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    1. Getting a photograph from an itinerant was substantially cheaper than visiting a studio, I'm sure. However, I've yet to see any compilation of photographers' prices over an extended period of time.

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  6. It's not just the group that is interesting. I wondered why there is a wire fence between the buildings and the grassed area.

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    1. I thought that might be a chicken run, Bob.

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  7. What a charming group. The little ones are adorable in their hats, all dressed up, I'm surprised not one of the women are wearing one. I also wondered what might be kept behind the wired fencing. Possibly chickens or maybe even bunnies!

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    1. Yes, my thoughts too. My father kept rabbits when he was young, although a few decades after this photo was taken.

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  8. Charming photo. I was intrigued by the girl on the far right -- pensive and a bit set apart in spirit. Thanks for the photo and the discussion of Bostock.

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    1. Yes, Joan, me too. I came to the conclusion that, while the other two young women were probably sisters, she has a very different look about her. I think these are the children of at least two families, perhaps a small play group.

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  9. Charles Dickens couldn't have come up with a better name for a Victorian photographer than Erasmus F. Bostock. It almost invents stories.

    The chicken/rabbit run and the small garden makes the scene very domestic instead of placing the women and children in a park for the photo. Of course for a stroll in the park they would have to dress formally, or at least wear hats, while here they can be more casual. I think the woman on the right being without apron must be the lady of this house, while the other women are domestic nurses but possibly from neighboring households.

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    1. Yes you could well be right about the lady of the house, but that's still a lot of very small children to all have come from the same mother.

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  10. What a pity we’ll never know who is who in this photograph, and can only conjecture. Whatever is happening it’s a charming informal scene. I wondered who would be first to mention the name and Mike beat me to it.

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    1. The dynamics of the group are very interesting.

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  11. I think it's so much nicer than the posed photos where everyone is standing in a row.

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    1. Indeed Jackie. You would think that a schools photographer might be inclined to have everyone regimented according to name, age and height, but this one is delightfully informal.

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  12. A fine old photograph. The lack of hats is probably at the request of the photographer; Shades the face too much causing loss of detail. You will notice that in many old photographs that if the subject is wearing a hat at all, it is pushed far back on the head so the face will be fully lit.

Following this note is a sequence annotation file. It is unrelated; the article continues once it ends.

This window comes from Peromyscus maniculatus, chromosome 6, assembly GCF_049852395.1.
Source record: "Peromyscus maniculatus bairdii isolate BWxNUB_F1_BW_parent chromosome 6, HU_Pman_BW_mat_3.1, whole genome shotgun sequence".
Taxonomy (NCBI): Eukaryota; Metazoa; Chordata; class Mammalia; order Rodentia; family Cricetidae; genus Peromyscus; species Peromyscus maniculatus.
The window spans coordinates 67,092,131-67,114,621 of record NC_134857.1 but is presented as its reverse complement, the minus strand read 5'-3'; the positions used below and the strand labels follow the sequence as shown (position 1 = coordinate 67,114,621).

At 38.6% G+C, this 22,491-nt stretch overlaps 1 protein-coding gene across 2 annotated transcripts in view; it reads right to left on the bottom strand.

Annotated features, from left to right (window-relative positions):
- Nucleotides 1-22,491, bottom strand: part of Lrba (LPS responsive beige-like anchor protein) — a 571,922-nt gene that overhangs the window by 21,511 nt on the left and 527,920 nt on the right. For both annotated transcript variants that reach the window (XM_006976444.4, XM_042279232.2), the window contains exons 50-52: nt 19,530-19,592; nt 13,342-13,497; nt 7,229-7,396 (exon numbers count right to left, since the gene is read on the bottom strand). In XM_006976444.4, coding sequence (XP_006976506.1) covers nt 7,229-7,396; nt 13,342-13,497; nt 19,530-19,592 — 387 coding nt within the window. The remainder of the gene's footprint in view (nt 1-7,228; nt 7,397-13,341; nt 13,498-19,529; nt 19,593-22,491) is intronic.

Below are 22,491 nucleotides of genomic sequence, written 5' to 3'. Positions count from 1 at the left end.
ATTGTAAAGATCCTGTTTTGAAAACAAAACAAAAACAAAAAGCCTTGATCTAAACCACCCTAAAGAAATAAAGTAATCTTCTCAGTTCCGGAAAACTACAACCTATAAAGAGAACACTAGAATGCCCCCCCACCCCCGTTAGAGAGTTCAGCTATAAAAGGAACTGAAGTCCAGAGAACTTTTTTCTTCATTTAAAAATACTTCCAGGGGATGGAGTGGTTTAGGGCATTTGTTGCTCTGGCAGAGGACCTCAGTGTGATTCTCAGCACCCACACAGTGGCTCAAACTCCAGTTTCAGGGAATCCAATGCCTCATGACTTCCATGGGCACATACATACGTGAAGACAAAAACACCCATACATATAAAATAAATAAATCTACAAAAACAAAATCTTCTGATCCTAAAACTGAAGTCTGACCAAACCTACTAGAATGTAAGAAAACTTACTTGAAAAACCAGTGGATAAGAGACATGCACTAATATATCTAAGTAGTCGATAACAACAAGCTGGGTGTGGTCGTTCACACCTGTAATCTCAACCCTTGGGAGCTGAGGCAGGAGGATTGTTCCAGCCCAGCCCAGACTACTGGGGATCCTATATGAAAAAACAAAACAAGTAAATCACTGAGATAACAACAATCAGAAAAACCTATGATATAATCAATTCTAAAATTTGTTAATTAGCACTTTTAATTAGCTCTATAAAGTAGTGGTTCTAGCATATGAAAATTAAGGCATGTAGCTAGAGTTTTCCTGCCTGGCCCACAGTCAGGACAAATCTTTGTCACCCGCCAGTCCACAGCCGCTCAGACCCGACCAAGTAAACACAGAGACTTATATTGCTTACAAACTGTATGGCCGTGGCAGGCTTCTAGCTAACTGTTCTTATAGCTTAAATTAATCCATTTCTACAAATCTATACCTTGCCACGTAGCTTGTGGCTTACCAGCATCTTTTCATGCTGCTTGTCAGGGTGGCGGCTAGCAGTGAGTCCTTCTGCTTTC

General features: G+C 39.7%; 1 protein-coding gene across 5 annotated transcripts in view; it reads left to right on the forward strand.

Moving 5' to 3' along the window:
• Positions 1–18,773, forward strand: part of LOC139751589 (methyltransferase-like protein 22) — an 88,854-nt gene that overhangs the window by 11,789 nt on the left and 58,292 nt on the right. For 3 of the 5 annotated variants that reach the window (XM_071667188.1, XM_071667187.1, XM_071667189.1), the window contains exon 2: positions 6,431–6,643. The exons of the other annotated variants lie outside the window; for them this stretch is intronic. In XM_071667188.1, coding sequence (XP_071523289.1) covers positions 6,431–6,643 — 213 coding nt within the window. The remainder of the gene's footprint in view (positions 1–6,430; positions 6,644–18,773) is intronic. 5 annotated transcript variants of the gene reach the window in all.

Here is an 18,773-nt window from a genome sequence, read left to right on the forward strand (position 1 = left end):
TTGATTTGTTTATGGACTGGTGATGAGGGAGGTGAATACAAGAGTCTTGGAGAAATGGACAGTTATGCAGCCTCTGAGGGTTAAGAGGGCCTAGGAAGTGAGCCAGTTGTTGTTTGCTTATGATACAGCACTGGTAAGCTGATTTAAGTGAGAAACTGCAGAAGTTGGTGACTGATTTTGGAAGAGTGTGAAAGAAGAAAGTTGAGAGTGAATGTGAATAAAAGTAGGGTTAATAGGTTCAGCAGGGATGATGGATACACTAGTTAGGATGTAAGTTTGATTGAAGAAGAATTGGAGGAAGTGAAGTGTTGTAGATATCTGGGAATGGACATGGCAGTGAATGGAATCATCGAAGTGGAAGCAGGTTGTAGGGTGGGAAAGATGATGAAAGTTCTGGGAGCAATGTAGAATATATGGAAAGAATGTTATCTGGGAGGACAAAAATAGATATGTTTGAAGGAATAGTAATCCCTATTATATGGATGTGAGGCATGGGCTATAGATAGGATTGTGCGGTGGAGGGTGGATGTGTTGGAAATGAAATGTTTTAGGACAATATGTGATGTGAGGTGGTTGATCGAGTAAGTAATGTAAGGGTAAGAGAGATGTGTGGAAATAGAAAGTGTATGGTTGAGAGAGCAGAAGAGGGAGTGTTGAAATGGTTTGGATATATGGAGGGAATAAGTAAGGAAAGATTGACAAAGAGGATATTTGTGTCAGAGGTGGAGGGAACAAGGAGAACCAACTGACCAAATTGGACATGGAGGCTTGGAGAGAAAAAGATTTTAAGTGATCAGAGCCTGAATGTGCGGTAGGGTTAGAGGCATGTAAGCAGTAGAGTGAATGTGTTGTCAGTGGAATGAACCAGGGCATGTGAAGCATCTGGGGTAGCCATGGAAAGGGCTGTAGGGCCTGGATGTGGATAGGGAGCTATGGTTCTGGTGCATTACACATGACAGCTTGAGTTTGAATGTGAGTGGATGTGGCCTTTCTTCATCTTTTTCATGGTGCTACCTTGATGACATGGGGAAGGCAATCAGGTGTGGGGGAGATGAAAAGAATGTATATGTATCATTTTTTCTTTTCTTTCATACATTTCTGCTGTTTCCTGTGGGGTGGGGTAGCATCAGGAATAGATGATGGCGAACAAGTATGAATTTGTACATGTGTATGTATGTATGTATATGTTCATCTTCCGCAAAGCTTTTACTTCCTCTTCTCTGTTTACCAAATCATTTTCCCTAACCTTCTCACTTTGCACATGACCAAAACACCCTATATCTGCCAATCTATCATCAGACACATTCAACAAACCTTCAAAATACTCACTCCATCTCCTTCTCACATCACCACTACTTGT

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    1. Hadn't thought of that, anyjazz, although the presence of a broad-brimmed hat on one girl's head, and the lack of any hats on the ground, might suggest otherwise.

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  13. Hi Brett - I'm thinking that the woman on the far right is not related to the women in the centre, who might be mother and daughter. I wonder too if and how the children are related.

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    1. Yes, I thought that might be the case too. A couple of those children look awfully close in age.

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  14. They did well to keep the two babies still enough! It's a fascinating photo when you really look at the details like the hair styles, the stool in the background, the attempt at a garden, the duplicate walls so close together, the buttresses on the wall etc.

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    1. Yes, plenty to see here, and I'm afraid I barely scratched the surface in my analysis, as I was concentrating on the photographer. Thanks for visiting.

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  15. Since everyone else is giving their ideas of the group relationships, I thought I would join in. My take is that the adult women are sisters and the two on the left who look very much alike are married with families. The children are sitting near their mother. The youngest two children are way too close to come from the same mother. The woman on the left is unmarried and so is not wearing "housewife" clothing. Maybe her pensiveness is because she finds that situation uncomfortable. I don't think the lady of the house would sit on the grass with her servants nor would the servants have their children with them. Oh well, just another opinion.

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    1. Thank you Margel for your insightful interpretation. I think I agree with all your deductions, although I wonder if the woman on the right is perhaps a sister-in-law, since she looks so very different.